Inverter driven pump saves energy in the outback
The Lenze SMV frequency inverter is providing the means for isolated rural communities in the Australian outback to save both water and energy at the same time. The SMV, supplied through Lenze's Australian distributor FCR, is at the heart of an innovative pumping system which matches the delivery of water to demand rather than running the pump at full pressure irrespective of demand, the previous default operating mode. The new solution overcomes the problems of operating on a SWER (Single Wire Earth Return) system which is common in remote areas of Australia and other large countries.
With a SWER mains supply there is only a single supply cable, typically strung on poles above ground. In this case the supply is 480V ac. The return path for the power is literally the earth, that is soil, and this creates effectively a 480V single phase supply. Previously special pump motors were used to suit the supply adding to the installation costs. This fixed speed motor/pump combination would be sized for the maximum flow that is most of the community taps on at once, so every time a single tap is opened full power was used to maintain pressure. As the starting currents for the motor can be 200-800% of rated current depending on motor load, this would cause lights to dim and other household appliances to be adversely affected.
The Lenze solution was to use a 3 phase SMV frequency inverter connected for single phase input. The inverter requires derating as the input rating with single phase current needs to be about twice the output current (allowing for a v3 conversion plus a service factor). One immediate gains is that a standard 3 phase motor can be used. In addition the soft starting nature of the drive ends the problem of dimming lights. However the biggest benefit is that, by using the inverters PID input, the pump can run to match demand by maintaining system pressure. The pump speed is varied and energy savings above 50% can be achieved.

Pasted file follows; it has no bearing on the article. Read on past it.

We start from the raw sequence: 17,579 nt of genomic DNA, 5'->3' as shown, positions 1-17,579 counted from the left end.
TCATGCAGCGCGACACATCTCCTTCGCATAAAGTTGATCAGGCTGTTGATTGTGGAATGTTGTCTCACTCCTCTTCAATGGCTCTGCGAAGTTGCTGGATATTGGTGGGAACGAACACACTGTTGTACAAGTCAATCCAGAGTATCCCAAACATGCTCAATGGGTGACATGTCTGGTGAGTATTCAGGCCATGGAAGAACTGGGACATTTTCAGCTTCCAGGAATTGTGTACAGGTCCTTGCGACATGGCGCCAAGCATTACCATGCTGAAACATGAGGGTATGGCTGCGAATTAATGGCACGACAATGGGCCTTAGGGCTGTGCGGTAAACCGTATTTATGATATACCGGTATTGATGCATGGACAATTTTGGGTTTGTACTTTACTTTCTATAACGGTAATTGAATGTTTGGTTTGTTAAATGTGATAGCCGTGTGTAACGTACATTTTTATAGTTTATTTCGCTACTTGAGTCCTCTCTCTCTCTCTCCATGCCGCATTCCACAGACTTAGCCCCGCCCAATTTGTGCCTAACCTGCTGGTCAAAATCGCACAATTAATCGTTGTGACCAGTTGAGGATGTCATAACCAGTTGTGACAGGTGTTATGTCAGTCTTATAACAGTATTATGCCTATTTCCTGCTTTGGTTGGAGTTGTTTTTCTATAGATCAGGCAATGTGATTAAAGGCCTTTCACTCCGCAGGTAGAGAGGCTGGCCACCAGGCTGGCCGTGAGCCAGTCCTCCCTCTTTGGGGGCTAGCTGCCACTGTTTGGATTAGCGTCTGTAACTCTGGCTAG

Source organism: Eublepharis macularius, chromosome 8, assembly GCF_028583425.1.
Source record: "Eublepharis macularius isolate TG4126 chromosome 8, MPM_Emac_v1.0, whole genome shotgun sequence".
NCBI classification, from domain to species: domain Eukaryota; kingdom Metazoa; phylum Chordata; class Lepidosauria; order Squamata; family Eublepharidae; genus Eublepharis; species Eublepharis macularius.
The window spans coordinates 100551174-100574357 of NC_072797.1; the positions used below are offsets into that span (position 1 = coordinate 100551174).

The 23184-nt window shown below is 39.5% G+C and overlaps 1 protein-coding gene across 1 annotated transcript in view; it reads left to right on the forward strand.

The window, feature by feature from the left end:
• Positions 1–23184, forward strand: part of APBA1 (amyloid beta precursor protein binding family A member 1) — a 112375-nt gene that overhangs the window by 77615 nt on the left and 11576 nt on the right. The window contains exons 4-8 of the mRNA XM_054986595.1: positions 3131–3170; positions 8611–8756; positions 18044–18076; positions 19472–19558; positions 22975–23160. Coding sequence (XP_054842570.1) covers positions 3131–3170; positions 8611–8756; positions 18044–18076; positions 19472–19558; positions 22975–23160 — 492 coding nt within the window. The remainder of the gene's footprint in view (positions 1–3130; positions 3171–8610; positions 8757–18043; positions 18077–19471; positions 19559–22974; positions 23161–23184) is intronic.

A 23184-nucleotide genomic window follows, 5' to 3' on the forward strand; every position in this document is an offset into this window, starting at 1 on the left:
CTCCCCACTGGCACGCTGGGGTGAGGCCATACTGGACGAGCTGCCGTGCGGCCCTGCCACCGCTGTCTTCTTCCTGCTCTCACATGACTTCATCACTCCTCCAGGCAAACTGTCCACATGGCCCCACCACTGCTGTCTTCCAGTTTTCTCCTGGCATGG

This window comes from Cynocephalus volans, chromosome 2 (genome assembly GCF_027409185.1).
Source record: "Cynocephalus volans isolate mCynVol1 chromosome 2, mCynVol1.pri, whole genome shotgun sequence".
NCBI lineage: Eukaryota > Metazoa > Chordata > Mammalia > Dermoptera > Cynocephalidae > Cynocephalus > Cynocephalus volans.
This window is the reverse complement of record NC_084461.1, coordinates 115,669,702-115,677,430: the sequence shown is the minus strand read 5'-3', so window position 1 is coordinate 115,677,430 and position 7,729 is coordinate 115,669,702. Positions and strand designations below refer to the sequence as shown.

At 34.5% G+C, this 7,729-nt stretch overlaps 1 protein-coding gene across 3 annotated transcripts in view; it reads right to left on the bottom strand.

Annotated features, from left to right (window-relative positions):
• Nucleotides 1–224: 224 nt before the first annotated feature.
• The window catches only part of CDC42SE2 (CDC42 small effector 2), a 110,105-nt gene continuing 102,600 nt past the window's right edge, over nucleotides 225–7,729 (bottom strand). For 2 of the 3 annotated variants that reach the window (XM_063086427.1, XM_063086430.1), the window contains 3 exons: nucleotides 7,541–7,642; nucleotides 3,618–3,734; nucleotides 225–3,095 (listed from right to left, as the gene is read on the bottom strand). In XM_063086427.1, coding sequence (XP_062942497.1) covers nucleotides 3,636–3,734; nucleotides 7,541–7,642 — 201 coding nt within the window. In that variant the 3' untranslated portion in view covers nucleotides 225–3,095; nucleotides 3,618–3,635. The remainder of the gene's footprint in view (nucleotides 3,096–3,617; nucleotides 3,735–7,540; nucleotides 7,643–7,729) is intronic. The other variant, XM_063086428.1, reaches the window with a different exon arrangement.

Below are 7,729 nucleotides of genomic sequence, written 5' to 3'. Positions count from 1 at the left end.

The first customers for this new pump concept are situated in the regional areas of Northern Victoria and southern New South Wales.
"On the strength of these two successes, we reckon that there's great potential for this system", commented Adrian Villanti' of FCR. "In addition to the savings in water usage, the reduction in energy usage is considerable, helping to ensure fast payback for the SMV-based pumping system". "To put these savings in context; we were running a 2.2kW motor the pump of the latest application. At rated speed the motor uses all the 2.2kW of power. We measured it from the SMV's power usage parameter. When the motor was running at reduced speed – the speed required to maintain pressure flow requirements were measuring just 0.75kW of power usage." This represents a 65% saving in the power required.
In addition to its water and energy saving benefits, the IP65 rated SMV also saves money on the installation as a secondary control enclosure is not required. Even though the drive is usually installed in a shed or sheltered from the weather, there is still a need to protect the electronics from moisture, wildlife and other contaminants. The IP65 rating on the SMV delivers this protection, and for additional long-term reliability a polycarbonate casing is supplied which does not degrade from the UV rays in sunlight. Furthermore consistent operation is assured even if there are major fluctuations in the supply voltage as the SMV accepts inputs between 320 and 528 ac.
SWER single wire supplies are common in many remote parts of the world including Australia, Canada, Brazil, Africa and parts of the United States. The robust Lenze SMV inverters with wide voltage tolerance provide an energy-saving alternative to direct-on-line pump systems. Installation costs are low and standard motors can be used. A steady water pressure avoids problems with pulsing and leakage, and the amount of energy saved is large, typically more than 50%.
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